For example, manufacturers should share up-to-date facility profiles with public safety teams that include details about floorplans, emergency exits, hazardous materials and dangerous machinery so that response teams can familiarize themselves with facilities before they arrive onsite. This enables them to navigate buildings quickly and safely, which can ultimately save lives when seconds count.

Manufacturers can also utilize panic button technology and encourage workers to download the app so that workers are empowered to take a role in their own safety by contacting key company stakeholders and emergency responders directly. Panic button apps accelerate response times for severe weather, medical emergencies and workplace violence including active shooter situations. Once an emergency begins, manufacturers and public safety teams should be able to maintain a secure and open line of two-way communication. This keeps everyone aligned and informed as emergencies unfold.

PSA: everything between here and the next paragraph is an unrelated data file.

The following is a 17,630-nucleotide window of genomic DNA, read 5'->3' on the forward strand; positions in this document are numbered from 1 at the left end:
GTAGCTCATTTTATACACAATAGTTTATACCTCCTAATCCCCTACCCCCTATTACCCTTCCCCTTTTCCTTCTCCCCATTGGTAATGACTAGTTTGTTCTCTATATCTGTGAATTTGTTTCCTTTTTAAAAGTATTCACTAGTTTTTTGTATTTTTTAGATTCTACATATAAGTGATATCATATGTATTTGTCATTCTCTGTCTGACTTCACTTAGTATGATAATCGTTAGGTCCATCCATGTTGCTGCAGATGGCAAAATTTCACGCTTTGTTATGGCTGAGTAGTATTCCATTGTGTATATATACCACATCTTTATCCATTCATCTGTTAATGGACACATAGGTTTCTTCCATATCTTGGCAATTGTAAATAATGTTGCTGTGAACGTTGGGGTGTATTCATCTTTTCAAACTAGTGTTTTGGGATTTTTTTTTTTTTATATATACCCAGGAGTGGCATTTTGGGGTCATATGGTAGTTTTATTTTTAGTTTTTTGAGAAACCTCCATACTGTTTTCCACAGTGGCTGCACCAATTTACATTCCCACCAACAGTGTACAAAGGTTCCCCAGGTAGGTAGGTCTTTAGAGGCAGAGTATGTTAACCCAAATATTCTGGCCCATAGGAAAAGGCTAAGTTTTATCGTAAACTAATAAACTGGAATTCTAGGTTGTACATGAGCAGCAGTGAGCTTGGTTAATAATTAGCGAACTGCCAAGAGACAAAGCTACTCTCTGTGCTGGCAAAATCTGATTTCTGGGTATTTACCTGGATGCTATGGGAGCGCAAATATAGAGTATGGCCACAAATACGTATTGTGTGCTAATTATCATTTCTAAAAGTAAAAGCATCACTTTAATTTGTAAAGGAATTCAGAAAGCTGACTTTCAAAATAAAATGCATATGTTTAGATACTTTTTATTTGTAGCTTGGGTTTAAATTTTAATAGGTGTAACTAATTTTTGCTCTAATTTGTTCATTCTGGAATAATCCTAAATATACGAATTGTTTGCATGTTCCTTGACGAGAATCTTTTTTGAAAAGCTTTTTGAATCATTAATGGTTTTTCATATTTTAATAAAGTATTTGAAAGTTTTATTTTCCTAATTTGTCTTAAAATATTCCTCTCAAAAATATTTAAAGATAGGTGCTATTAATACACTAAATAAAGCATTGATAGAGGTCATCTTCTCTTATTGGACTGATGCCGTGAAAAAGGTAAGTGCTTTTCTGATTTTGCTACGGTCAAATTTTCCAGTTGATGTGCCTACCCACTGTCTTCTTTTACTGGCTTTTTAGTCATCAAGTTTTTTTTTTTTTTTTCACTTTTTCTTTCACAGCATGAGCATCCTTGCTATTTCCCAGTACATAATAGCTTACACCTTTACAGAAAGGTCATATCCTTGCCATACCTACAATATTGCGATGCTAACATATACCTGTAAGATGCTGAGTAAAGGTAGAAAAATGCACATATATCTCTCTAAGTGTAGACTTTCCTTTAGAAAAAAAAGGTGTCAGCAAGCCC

The path to better emergency response in manufacturing

No matter the time of year, safety must be top of mind for manufacturers. Strong emergency response plans make workers feel safer and valued by their employers. They also have the potential to save lives and reduce damage to infrastructure — and the bottom line. Manufacturers that take the time to reevaluate emergency response plans will be better equipped to face disruptions when they inevitably surface. They will be able to communicate more openly with their workforce and customize plans to serve the unique characteristics of their facilities. They’ll be able to work better with public safety teams and officials in the midst of difficult emergency situations.